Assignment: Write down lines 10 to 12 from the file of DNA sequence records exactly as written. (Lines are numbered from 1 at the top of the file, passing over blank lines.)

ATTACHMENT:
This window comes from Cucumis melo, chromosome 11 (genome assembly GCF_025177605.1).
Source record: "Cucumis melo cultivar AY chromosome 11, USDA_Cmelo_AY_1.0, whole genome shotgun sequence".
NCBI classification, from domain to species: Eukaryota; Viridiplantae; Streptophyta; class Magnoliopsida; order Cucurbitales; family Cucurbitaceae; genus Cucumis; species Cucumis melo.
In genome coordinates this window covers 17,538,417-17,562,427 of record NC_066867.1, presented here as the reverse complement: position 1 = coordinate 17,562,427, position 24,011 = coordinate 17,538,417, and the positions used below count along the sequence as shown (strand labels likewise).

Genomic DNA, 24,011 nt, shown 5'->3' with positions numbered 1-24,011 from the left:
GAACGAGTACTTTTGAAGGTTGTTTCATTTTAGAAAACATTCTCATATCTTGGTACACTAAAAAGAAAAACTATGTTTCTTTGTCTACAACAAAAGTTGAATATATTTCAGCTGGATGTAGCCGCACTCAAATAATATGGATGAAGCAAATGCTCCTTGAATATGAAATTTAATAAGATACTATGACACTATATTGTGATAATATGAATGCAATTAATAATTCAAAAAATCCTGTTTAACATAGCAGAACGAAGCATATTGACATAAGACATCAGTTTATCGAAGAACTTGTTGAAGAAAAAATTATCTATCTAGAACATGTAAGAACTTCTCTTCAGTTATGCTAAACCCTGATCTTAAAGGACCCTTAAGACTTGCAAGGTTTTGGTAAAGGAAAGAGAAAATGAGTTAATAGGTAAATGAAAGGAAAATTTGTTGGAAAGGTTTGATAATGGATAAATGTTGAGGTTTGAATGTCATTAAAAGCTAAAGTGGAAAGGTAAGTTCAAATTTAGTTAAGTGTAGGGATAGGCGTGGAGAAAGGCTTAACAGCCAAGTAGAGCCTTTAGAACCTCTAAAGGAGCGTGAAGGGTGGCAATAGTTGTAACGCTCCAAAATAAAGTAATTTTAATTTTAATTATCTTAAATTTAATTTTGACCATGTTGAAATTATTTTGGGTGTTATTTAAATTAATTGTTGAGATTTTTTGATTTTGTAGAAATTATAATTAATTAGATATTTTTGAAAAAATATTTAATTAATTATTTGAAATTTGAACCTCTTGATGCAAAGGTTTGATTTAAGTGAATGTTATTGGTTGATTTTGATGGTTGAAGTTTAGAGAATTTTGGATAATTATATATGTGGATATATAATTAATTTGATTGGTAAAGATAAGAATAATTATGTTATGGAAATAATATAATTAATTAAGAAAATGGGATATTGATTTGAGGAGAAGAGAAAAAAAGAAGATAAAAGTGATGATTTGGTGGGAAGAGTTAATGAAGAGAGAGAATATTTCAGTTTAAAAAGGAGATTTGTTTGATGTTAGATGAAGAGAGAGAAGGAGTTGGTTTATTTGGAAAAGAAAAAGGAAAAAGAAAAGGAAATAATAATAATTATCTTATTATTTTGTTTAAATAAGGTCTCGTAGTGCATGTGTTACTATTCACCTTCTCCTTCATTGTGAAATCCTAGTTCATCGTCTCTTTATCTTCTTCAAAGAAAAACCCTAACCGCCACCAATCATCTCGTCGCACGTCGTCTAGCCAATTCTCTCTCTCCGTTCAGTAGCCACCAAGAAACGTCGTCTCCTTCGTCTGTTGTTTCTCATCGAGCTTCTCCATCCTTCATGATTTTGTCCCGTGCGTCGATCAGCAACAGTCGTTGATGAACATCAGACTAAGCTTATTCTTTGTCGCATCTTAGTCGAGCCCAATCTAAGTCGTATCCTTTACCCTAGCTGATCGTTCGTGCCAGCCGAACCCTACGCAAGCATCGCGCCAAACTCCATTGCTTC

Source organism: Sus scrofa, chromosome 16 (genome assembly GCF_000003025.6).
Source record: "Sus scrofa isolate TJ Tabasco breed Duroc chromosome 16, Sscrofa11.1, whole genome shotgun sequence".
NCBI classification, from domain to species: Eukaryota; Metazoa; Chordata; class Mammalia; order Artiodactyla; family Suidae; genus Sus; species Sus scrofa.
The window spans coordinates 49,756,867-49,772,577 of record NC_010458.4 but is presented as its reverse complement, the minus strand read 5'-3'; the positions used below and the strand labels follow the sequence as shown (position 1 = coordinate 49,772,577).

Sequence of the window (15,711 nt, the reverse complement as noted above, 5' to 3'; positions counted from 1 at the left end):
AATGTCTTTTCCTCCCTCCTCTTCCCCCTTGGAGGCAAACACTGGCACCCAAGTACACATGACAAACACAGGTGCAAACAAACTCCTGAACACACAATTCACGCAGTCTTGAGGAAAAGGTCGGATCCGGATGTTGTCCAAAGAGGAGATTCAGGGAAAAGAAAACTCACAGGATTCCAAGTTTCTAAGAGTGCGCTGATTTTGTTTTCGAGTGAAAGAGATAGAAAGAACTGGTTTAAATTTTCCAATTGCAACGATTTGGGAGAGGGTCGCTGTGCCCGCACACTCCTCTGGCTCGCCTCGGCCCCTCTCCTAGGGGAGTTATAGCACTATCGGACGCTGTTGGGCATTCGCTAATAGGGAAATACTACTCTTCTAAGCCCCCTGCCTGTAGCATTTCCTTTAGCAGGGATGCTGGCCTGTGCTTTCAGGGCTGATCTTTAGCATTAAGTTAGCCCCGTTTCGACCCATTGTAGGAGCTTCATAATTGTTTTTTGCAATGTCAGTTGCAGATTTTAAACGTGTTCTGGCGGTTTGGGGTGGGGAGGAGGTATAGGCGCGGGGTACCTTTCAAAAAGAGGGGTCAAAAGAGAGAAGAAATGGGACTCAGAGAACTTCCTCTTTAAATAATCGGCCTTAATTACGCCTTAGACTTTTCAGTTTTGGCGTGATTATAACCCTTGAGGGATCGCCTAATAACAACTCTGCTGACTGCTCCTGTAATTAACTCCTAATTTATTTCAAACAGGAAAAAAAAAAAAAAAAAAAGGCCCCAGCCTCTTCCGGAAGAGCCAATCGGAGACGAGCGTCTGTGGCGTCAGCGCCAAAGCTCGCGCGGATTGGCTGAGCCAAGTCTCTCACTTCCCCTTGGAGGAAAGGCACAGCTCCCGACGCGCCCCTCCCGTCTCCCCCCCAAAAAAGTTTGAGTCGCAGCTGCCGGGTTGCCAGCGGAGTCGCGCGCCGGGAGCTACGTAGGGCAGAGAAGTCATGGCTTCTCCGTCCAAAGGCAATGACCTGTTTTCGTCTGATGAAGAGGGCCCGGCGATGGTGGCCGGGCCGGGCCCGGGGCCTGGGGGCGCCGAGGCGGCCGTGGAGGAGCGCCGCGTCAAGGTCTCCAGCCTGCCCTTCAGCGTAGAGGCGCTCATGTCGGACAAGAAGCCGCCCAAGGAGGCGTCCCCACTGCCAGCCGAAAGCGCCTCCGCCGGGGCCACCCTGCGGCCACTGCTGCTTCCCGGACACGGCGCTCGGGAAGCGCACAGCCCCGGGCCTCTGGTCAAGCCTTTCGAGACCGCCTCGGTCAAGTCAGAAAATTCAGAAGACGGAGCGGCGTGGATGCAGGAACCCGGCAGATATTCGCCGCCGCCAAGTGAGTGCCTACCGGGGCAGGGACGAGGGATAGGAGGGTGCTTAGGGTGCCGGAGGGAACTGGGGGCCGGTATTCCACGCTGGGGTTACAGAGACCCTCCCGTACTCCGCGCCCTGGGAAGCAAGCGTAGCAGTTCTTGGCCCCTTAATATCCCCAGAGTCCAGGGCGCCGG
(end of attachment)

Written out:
The window spans coordinates 49,756,867-49,772,577 of record NC_010458.4 but is presented as its reverse complement, the minus strand read 5'-3'; the positions used below and the strand labels follow the sequence as shown (position 1 = coordinate 49,772,577).

Sequence of the window (15,711 nt, the reverse complement as noted above, 5' to 3'; positions counted from 1 at the left end):
AATGTCTTTTCCTCCCTCCTCTTCCCCCTTGGAGGCAAACACTGGCACCCAAGTACACATGACAAACACAGGTGCAAACAAACTCCTGAACACACAATTCACGCAGTCTTGAGGAAAAGGTCGGATCCGGATGTTGTCCAAAGAGGAGATTCAGGGAAAAGAAAACTCACAGGATTCCAAGTTTCTAAGAGTGCGCTGATTTTGTTTTCGAGTGAAAGAGATAGAAAGAACTGGTTTAAATTTTCCAATTGCAACGATTTGGGAGAGGGTCGCTGTGCCCGCACACTCCTCTGGCTCGCCTCGGCCCCTCTCCTAGGGGAGTTATAGCACTATCGGACGCTGTTGGGCATTCGCTAATAGGGAAATACTACTCTTCTAAGCCCCCTGCCTGTAGCATTTCCTTTAGCAGGGATGCTGGCCTGTGCTTTCAGGGCTGATCTTTAGCATTAAGTTAGCCCCGTTTCGACCCATTGTAGGAGCTTCATAATTGTTTTTTGCAATGTCAGTTGCAGATTTTAAACGTGTTCTGGCGGTTTGGGGTGGGGAGGAGGTATAGGCGCGGGGTACCTTTCAAAAAGAGGGGTCAAAAGAGAGAAGAAATGGGACTCAGAGAACTTCCTCTTTAAATAATCGGCCTTAATTACGCCTTAGACTTTTCAGTTTTGGCGTGATTATAACCCTTGAGGGATCGCCTAATAACAACTCTGCTGACTGCTCCTGTAATTAACTCCTAATTTATTTCAAACAGGAAAAAAAAAAAAAAAAAAAGGCCCCAGCCTCTTCCGGAAGAGCCAATCGGAGACGAGCGTCTGTGGCGTCAGCGCCAAAGCTCGCGCGGATTGGCTGAGCCAAGTCTCTCACTTCCCCTTGGAGGAAAGGCACAGCTCCCGACGCGCCCCTCCCGTCTCCCCCCCAAAAAAGTTTGAGTCGCAGCTGCCGGGTTGCCAGCGGAGTCGCGCGCCGGGAGCTACGTAGGGCAGAGAAGTCATGGCTTCTCCGTCCAAAGGCAATGACCTGTTTTCGTCTGATGAAGAGGGCCCGGCGATGGTGGCCGGGCCGGGCCCGGGGCCTGGGGGCGCCGAGGCGGCCGTGGAGGAGCGCCGCGTCAAGGTCTCCAGCCTGCCCTTCAGCGTAGAGGCGCTCATGTCGGACAAGAAGCCGCCCAAGGAGGCGTCCCCACTGCCAGCCGAAAGCGCCTCCGCCGGGGCCACCCTGCGGCCACTGCTGCTTCCCGGACACGGCGCTCGGGAAGCGCACAGCCCCGGGCCTCTGGTCAAGCCTTTCGAGACCGCCTCGGTCAAGTCAGAAAATTCAGAAGACGGAGCGGCGTGGATGCAGGAACCCGGCAGATATTCGCCGCCGCCAAGTGAGTGCCTACCGGGGCAGGGACGAGGGATAGGAGGGTGCTTAGGGTGCCGGAGGGAACTGGGGGCCGGTATTCCACGCTGGGGTTACAGAGACCCTCCCGTACTCCGCGCCCTGGGAAGCAAGCGTAGCAGTTCTTGGCCCCTTAATATCCCCAGAGTCCAGGGCGCCGG